Want to know how to survive (and even thrive) your teenager? Keep reading to learn how to raise teens and not go crazy.
Just like you had to teach them how to walk, how to share, and how to write their name, you have to teach teens how to be good teenagers. These lessons must be taught every day, month after month, year after year. You might be thinking “haven’t I been doing this their whole life already?” and the answer is yes. Unfortunately, while teenagers may look like adults, they are far from it. This is a major component in learning how to raise teens. They still need your guidance and involvement to learn how to be a good human (and one that you actually enjoy being around!).
I know what you’re thinking- this all sounds good in theory but how do you teach teenagers when they generally want nothing to do with you?
Your reaction to what your teenager does and says is crucial to building a trusting and mentoring relationship. If you catch your teenager in a lie, as hard as it may be, do not overreact! It will be tempting to yell or punish them harshly thinking you will rid them of this habit but think again. Teenagers lie. They just do. But when you overreact all they will learn is that they can’t tell you when they mess up. Instead, take a deep breath and listen to what your teen has to say without interrupting or yelling. This will go a long way in building a positive relationship with your teen so in the future, they will tell you the truth more often.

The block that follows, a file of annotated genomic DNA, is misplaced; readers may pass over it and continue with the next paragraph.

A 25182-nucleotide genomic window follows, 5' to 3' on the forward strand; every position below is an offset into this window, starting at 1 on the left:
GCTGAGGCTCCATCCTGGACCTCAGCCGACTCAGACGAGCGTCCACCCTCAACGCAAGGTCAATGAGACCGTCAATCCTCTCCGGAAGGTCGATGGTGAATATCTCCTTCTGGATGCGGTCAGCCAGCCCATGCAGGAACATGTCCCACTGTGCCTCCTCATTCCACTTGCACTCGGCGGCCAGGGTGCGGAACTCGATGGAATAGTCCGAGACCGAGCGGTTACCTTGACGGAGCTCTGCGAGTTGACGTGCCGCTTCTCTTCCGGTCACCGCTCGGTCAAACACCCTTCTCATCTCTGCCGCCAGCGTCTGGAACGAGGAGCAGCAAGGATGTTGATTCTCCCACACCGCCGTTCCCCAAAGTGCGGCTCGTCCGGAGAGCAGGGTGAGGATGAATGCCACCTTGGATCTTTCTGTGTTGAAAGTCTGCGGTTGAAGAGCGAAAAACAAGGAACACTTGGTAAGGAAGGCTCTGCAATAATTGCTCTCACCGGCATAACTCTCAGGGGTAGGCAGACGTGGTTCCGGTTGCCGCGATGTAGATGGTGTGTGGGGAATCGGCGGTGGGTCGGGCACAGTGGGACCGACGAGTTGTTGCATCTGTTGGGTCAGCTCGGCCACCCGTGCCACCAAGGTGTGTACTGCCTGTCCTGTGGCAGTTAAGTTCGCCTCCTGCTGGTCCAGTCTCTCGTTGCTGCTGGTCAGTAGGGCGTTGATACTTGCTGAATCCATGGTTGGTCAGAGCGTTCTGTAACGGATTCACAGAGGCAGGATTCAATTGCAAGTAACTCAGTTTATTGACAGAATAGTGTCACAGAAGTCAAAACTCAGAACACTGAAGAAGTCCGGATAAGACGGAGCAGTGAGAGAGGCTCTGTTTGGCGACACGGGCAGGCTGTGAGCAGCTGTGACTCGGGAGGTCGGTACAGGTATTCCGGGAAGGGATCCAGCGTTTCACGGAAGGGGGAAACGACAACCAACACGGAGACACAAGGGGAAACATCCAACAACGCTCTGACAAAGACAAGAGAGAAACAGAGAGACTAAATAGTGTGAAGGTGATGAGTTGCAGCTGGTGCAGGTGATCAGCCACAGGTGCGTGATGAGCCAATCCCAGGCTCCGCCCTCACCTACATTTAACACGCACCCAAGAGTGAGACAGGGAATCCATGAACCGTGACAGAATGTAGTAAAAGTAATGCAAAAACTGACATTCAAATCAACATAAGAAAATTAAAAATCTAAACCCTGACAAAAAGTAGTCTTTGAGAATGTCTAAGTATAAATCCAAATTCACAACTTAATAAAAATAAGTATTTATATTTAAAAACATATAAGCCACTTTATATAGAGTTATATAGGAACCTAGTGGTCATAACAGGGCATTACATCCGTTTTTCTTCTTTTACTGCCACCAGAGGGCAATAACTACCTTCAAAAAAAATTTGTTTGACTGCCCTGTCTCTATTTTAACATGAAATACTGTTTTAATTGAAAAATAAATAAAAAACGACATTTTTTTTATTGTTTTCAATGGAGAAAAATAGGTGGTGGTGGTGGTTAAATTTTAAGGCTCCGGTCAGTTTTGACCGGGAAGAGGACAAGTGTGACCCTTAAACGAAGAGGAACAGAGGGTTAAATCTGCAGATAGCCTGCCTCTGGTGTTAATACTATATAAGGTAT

Remember what I said about teenage brains swimming in hormones? Well, those hormones cause teens to be super emotional creatures who often do not think before they react. Between the hormones and undeveloped prefrontal cortex (the part of the brain responsible for planning and thinking things through), supervision is a must. Teens scream for privacy but this should be given within reason. There should be some monitoring in place, especially on electronic devices and social media.
In addition to supervision, teenagers need chances to talk to another trusted adult other than their parents. There will be times when your teen just won’t want to talk to you about something (as much as it hurts, it’s just a fact) so having an adult you trust to talk to your teen is a lifesaver. It can be an aunt, grandparent, or even a trusted family friend.
This doesn’t mean every talk with your teen has to be about some big heavy topic. It just means having regular conversations with them about what’s going on in their life. It could be a movie they just saw, an article you read, or even something funny that happened during your day. When your teen can talk to you about everyday things, they will know they can come to you about heavier things.
This may seem counterproductive from the last tip, but hear me out. Talking to your teens about real things is vital to cultivating a good relationship with your teen. However, listening to what your teen has to say is just as important. Know when to stop talking and listen to what your teen has to say. If your teen doesn’t feel like you truly listen to what they have to say, they will stop coming to you.
I get it! Sometimes the things they do drive you nuts. Every time they leave a wet towel on the floor or keep adding to an already full trash can without even thinking about taking it out makes you want to pull your hair out. The trick (and hardest part) is to stay consistent with your actions. It may seem like it’s going in one ear and out the other, but keep reminding them to pick up that towel and the garbage out. Your perseverance will have its reward- I promise!